#15 Anna Stickles

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Posted 03 June 2011 - 11:56 PM

It boggles my mind as to why God would infuse a life giving soul into an earthly body, but there is a higher purpose to this that my fallen nature cannot grasp.


Actually there are many of the early Fathers who deal with this question. The basic answer is that in the normal course of things, through the soul the body was meant to become more spiritual, more divine, but that in the fall the soul started to become more fleshly/carnal instead.
It is through the soul, and more specifically the spiritual part of the soul made in God's image, that the body partakes of immortality, incorruptibility, etc. even though in its own nature it is mortal and corruptible.

(below "intellectual" is more a reference to spirit and "sensible" would be a reference to the body.)

Now, by a provision of the supreme Mind there is an intermixture of the intellectual with the sensible world, in order that nothing in creation may be thrown aside as worthless, as says the Apostle, or be left without its portion of the Divine fellowship. On this account it is that the com mixture of the intellectual and sensible in man is effected by the Divine Being, as the description of the cosmogony instructs us. It tells us that God, taking dust of the ground, formed the man, and by an inspiration from Himself He planted life in the work of His hand, that thus the earthy might be raised up to the Divine, and so one certain grace of equal value might pervade the whole creation, the lower nature being mingled with the supramundane., St Gregory of Nyssa, Great Catechism, ch VI



#16 Theophan C.

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Posted 25 September 2012 - 02:55 AM

Richard Smoley says in "Inner Christianity" the early Church viewed man as having body, soul and spirit until "an ecumenical council of the ninth century explicitly stated there was no difference between the spirit and the soul, contrary to the Bible itself."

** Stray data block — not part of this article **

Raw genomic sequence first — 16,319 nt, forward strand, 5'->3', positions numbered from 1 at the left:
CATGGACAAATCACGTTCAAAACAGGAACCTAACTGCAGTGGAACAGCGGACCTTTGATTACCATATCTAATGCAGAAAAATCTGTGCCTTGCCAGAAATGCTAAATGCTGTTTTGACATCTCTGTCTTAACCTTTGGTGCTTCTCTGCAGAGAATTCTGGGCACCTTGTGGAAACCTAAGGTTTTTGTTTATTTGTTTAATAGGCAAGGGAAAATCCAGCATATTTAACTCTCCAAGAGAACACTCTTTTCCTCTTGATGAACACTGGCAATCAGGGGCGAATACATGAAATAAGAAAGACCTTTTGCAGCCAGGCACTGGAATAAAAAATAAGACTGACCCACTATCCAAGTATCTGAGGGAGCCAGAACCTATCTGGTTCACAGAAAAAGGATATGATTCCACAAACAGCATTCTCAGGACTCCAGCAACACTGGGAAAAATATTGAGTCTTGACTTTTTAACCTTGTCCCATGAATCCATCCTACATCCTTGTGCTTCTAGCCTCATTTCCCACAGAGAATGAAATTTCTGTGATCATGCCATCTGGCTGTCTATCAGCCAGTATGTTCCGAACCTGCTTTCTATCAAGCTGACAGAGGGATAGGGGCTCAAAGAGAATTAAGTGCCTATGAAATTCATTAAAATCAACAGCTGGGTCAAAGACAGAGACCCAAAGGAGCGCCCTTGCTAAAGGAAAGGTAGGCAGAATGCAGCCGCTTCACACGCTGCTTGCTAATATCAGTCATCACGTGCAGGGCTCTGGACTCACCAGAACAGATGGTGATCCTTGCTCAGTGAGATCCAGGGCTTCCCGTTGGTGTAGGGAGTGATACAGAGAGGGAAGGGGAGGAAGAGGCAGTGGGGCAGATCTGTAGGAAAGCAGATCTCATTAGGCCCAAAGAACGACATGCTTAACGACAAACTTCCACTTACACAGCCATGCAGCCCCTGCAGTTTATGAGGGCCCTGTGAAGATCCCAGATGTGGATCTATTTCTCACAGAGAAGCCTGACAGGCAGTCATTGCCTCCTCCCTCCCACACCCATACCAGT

Perhaps Theophan the Recluse did not get that memo or is it Smoley that's mistaken?

Quoting from the introduction to "The Art of Prayer" Kallistos Ware says "Theophan and other authors in The Art of Prayer speak of three elements in man - body, soul, and spirit - which Theophan describes as follows: 'The body is made of earth; yet it is not something dead but alive and endowed with a living soul. Into this soul is breathed a spirit - the spirit of God, intended to know God, to reverence Him, to seek and taste Him, and to have its joy in Him and nothing else.' [...] But while the soul exists primarily on the natural plane, the spirit brings us into contact with the order of divine realities: it is the highest faculty in man, and that which enables him to enter into communion with God."

If by soul we mean psyche that's closer to just the "thinking mind" isn't it? Surely the rational mind (soul) can know about God but what actually knows God is something above and different than the rational mind? I'm not suggesting we can know God's essence but what we do know of God's "energies" is "known" directly and without mediation by thought.

Theophan's description seems true to life and instructive (at least to me) but if it's NOT in agreement with the Holy Fathers and the Orthodox Church can someone please clarify the matter for me?

in Christ,

-A.